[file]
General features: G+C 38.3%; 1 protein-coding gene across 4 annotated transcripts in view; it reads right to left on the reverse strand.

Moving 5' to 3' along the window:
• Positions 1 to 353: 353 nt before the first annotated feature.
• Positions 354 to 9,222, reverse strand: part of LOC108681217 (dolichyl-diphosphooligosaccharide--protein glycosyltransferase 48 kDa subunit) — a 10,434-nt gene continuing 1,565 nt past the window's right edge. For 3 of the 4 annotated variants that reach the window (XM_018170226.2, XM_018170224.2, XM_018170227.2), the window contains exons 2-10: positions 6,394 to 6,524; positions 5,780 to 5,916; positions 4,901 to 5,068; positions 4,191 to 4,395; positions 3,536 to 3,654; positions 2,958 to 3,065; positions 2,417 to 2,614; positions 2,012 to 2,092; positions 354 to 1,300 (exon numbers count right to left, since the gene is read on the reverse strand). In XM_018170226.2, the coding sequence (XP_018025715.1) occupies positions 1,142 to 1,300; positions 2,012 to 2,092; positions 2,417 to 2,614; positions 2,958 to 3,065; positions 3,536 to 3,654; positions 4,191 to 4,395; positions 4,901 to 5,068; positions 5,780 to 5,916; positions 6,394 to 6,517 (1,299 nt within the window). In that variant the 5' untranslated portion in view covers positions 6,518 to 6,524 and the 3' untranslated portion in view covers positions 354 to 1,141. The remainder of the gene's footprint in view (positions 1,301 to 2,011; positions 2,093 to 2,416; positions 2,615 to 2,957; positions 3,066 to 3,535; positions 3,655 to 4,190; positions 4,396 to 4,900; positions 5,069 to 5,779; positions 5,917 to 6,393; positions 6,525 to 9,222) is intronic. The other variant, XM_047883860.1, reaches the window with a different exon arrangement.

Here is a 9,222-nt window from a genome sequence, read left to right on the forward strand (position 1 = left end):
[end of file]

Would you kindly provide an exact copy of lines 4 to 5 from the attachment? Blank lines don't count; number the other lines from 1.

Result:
• Positions 354 to 9,222, reverse strand: part of LOC108681217 (dolichyl-diphosphooligosaccharide--protein glycosyltransferase 48 kDa subunit) — a 10,434-nt gene continuing 1,565 nt past the window's right edge. For 3 of the 4 annotated variants that reach the window (XM_018170226.2, XM_018170224.2, XM_018170227.2), the window contains exons 2-10: positions 6,394 to 6,524; positions 5,780 to 5,916; positions 4,901 to 5,068; positions 4,191 to 4,395; positions 3,536 to 3,654; positions 2,958 to 3,065; positions 2,417 to 2,614; positions 2,012 to 2,092; positions 354 to 1,300 (exon numbers count right to left, since the gene is read on the reverse strand). In XM_018170226.2, the coding sequence (XP_018025715.1) occupies positions 1,142 to 1,300; positions 2,012 to 2,092; positions 2,417 to 2,614; positions 2,958 to 3,065; positions 3,536 to 3,654; positions 4,191 to 4,395; positions 4,901 to 5,068; positions 5,780 to 5,916; positions 6,394 to 6,517 (1,299 nt within the window). In that variant the 5' untranslated portion in view covers positions 6,518 to 6,524 and the 3' untranslated portion in view covers positions 354 to 1,141. The remainder of the gene's footprint in view (positions 1,301 to 2,011; positions 2,093 to 2,416; positions 2,615 to 2,957; positions 3,066 to 3,535; positions 3,655 to 4,190; positions 4,396 to 4,900; positions 5,069 to 5,779; positions 5,917 to 6,393; positions 6,525 to 9,222) is intronic. The other variant, XM_047883860.1, reaches the window with a different exon arrangement.

Here is a 9,222-nt window from a genome sequence, read left to right on the forward strand (position 1 = left end):